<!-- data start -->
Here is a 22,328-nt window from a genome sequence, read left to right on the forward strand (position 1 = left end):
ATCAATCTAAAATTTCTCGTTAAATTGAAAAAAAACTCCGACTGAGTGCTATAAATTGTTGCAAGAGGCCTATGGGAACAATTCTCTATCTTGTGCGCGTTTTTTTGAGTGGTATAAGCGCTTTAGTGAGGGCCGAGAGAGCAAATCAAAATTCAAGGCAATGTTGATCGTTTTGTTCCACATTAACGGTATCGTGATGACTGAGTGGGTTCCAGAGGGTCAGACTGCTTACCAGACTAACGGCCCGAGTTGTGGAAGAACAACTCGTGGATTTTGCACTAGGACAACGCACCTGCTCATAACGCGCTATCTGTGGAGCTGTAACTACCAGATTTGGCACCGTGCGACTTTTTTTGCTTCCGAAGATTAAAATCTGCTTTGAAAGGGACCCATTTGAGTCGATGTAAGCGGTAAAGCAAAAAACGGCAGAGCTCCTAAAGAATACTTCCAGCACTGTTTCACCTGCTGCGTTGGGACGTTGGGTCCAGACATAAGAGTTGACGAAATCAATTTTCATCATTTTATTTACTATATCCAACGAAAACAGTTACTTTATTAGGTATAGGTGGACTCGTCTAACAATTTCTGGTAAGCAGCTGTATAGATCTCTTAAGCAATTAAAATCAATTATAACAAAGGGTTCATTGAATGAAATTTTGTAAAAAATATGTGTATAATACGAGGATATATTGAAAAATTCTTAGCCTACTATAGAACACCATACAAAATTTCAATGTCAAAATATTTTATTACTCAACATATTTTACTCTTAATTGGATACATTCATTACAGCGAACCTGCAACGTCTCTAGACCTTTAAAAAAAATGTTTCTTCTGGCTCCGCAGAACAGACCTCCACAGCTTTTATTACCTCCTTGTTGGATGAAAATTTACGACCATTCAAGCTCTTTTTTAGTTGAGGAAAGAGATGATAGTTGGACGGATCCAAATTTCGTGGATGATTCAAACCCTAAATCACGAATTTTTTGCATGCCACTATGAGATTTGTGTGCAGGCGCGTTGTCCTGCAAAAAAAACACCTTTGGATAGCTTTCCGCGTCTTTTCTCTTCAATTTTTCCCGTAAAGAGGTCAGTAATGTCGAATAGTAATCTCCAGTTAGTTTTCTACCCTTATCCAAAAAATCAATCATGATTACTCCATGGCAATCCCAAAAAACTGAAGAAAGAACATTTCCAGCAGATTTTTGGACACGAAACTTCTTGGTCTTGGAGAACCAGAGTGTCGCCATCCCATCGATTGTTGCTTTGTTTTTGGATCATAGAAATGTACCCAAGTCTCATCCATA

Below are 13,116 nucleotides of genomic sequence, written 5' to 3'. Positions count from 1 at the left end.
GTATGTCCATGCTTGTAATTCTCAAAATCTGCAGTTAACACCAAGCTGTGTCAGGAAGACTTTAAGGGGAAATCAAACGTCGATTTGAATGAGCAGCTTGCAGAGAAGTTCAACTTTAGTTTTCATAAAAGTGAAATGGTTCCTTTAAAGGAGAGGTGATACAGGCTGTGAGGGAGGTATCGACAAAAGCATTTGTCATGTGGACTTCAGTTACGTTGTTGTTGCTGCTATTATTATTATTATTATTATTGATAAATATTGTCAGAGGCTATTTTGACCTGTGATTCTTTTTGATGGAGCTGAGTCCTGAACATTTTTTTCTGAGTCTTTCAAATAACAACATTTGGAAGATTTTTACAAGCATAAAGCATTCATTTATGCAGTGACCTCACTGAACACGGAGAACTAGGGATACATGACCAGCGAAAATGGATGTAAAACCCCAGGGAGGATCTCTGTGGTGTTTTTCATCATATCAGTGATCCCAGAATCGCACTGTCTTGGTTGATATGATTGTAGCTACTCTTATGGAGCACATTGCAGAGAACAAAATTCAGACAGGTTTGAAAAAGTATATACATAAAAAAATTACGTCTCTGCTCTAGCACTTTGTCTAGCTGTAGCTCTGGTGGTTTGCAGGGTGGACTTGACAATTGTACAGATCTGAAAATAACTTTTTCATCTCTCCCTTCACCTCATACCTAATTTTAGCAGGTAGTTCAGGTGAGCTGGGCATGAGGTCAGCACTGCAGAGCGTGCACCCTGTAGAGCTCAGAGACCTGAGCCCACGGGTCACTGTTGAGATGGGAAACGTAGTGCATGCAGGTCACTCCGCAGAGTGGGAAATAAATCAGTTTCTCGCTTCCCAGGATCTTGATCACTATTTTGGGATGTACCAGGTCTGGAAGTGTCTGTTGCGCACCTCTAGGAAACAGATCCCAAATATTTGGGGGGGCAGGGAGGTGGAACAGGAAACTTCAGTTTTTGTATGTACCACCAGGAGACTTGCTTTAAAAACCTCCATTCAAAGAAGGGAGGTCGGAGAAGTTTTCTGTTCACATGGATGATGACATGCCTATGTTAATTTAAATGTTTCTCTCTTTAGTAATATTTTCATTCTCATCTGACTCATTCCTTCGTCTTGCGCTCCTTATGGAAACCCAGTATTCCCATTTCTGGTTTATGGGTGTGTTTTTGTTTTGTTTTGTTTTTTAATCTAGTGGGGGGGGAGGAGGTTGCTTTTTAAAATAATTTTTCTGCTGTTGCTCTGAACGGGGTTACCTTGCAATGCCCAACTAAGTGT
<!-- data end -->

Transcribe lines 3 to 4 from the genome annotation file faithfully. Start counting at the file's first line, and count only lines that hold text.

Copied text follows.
Below are 13,116 nucleotides of genomic sequence, written 5' to 3'. Positions count from 1 at the left end.
GTATGTCCATGCTTGTAATTCTCAAAATCTGCAGTTAACACCAAGCTGTGTCAGGAAGACTTTAAGGGGAAATCAAACGTCGATTTGAATGAGCAGCTTGCAGAGAAGTTCAACTTTAGTTTTCATAAAAGTGAAATGGTTCCTTTAAAGGAGAGGTGATACAGGCTGTGAGGGAGGTATCGACAAAAGCATTTGTCATGTGGACTTCAGTTACGTTGTTGTTGCTGCTATTATTATTATTATTATTATTGATAAATATTGTCAGAGGCTATTTTGACCTGTGATTCTTTTTGATGGAGCTGAGTCCTGAACATTTTTTTCTGAGTCTTTCAAATAACAACATTTGGAAGATTTTTACAAGCATAAAGCATTCATTTATGCAGTGACCTCACTGAACACGGAGAACTAGGGATACATGACCAGCGAAAATGGATGTAAAACCCCAGGGAGGATCTCTGTGGTGTTTTTCATCATATCAGTGATCCCAGAATCGCACTGTCTTGGTTGATATGATTGTAGCTACTCTTATGGAGCACATTGCAGAGAACAAAATTCAGACAGGTTTGAAAAAGTATATACATAAAAAAATTACGTCTCTGCTCTAGCACTTTGTCTAGCTGTAGCTCTGGTGGTTTGCAGGGTGGACTTGACAATTGTACAGATCTGAAAATAACTTTTTCATCTCTCCCTTCACCTCATACCTAATTTTAGCAGGTAGTTCAGGTGAGCTGGGCATGAGGTCAGCACTGCAGAGCGTGCACCCTGTAGAGCTCAGAGACCTGAGCCCACGGGTCACTGTTGAGATGGGAAACGTAGTGCATGCAGGTCACTCCGCAGAGTGGGAAATAAATCAGTTTCTCGCTTCCCAGGATCTTGATCACTATTTTGGGATGTACCAGGTCTGGAAGTGTCTGTTGCGCACCTCTAGGAAACAGATCCCAAATATTTGGGGGGGCAGGGAGGTGGAACAGGAAACTTCAGTTTTTGTATGTACCACCAGGAGACTTGCTTTAAAAACCTCCATTCAAAGAAGGGAGGTCGGAGAAGTTTTCTGTTCACATGGATGATGACATGCCTATGTTAATTTAAATGTTTCTCTCTTTAGTAATATTTTCATTCTCATCTGACTCATTCCTTCGTCTTGCGCTCCTTATGGAAACCCAGTATTCCCATTTCTGGTTTATGGGTGTGTTTTTGTTTTGTTTTGTTTTTTAATCTAGTGGGGGGGGAGGAGGTTGCTTTTTAAAATAATTTTTCTGCTGTTGCTCTGAACGGGGTTACCTTGCAATGCCCAACTAAGTGT